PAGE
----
Recognition Print or save as PDF

How is it defined?

Employee recognition is a type of feedback intended to strengthen an employee’s behavior or highlight the accomplishment of a work-related task (Mone et al., 2011). Typically, individuals value a work environment that fosters collegiality and acknowledges their achievements (Pastore et al., 1996). Employee recognition is tied to identity formation, allowing workers to construct meaning from their work and advance personal development (Grawitch et al. 2006). However, despite the demanding nature of the teaching profession, educators often lack recognition for their accomplishments (Greenglass & Burke, 2003).

The Learning Bar's Staff Survey framework is based on 13 core indicators designed to capture the key metrics of employee health and well-being. Together, these indicators support the development of a positive school climate.

Why is it important?

  • Regardless of profession or status, most employees have a need for everyday recognition in the workplace (Saunderson, 2004).
  • A lack of perceived recognition can lead to educators feeling underappreciated, resulting in higher levels of employee turnover (Sahl, 2017).
  • By acknowledging effort and good work, organizations can increase employee motivation,
    job performance, and well-being (Brun & Dugas, 2008).

How do we measure it?

The OurSCHOOL Staff Survey includes five items asking respondents the degree to which they feel their efforts at work are recognized by their school leaders and peers. The results are reported as “the percentage of staff who experience positive recognition”.


Brun, J. P., & Dugas, N. (2008). An analysis of employee recognition: Perspectives on human resources practices. The International Journal of Human Resource Management, 19(4), 716-730.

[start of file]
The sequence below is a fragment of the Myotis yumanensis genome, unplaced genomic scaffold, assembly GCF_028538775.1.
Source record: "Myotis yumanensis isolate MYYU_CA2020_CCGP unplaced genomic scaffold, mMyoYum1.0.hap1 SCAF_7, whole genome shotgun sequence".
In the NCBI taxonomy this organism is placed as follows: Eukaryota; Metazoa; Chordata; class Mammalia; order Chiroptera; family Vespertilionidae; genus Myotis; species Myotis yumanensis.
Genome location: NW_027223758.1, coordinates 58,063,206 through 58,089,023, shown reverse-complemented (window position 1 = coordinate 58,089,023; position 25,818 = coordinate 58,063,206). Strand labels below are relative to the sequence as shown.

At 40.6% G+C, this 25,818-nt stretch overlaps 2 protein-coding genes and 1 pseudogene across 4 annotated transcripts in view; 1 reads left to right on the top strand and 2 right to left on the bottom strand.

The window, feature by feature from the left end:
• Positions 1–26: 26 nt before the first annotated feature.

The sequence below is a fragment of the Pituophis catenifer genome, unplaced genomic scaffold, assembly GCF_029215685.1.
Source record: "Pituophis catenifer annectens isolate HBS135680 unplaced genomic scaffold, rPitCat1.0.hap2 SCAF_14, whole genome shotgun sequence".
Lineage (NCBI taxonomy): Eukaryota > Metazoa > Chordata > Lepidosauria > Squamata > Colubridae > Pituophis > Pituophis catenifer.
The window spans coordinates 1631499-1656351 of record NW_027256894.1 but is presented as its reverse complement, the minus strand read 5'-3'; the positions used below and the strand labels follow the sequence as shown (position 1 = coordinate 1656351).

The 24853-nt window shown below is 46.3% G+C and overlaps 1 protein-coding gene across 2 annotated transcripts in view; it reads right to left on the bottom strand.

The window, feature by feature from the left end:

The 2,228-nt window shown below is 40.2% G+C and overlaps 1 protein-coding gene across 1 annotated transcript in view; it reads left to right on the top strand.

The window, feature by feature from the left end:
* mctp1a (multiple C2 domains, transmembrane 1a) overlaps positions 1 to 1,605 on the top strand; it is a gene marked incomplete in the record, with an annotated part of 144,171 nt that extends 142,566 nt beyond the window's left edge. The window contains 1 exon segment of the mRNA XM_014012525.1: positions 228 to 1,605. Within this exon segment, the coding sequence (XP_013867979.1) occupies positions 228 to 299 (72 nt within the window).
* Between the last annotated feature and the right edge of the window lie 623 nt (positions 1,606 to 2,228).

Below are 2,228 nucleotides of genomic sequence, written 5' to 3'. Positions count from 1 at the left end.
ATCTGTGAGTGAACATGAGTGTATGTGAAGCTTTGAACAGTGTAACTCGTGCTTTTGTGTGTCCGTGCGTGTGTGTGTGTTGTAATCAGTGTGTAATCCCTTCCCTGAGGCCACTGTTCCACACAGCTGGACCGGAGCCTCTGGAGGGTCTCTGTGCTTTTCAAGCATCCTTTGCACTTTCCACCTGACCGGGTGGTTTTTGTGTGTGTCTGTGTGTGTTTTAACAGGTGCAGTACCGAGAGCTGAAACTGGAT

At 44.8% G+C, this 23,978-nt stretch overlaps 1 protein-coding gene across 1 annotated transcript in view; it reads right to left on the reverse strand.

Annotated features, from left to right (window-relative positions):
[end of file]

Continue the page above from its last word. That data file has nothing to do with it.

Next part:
Grawitch, M. J., Gottschalk, M., & Munz, D. C. (2006). The path to a healthy workplace: A critical review linking healthy workplace practices, employee well-being, and organizational improvements. Consulting Psychology Journal:Practice and Research, 58(3), 129.

Greenglass, E. R., & Burke, R. J. (2003). Teacher stress. In M. F. Dollard, A. H. Winefield, & H. R. Winefield (Eds.), Occupational stress in the service professions (pp. 213-236). Taylor and Francis.

Mone, E. et al., (2011). Performance management at the wheel: Driving employee engagement in organizations. Journal of Business and Psychology, 26(2), 205-212.

Pastore, D. L., Inglis, S., & Danylchuk, K. E. (1996). Retention factors in coaching and athletic management: Differences by gender, position, and geographic location. Journal of Sport and Social Issues, 20(4).

Sahl, A. (2017). The importance of faculty appreciation and recognition: A case study of one institution. Humboldt Journal of Social Relations, 39, 246-259.

Saunderson, R. (2004). Survey findings of the effectiveness of employee recognition in the public sector. Public Personnel Management, 33(3), 255-275.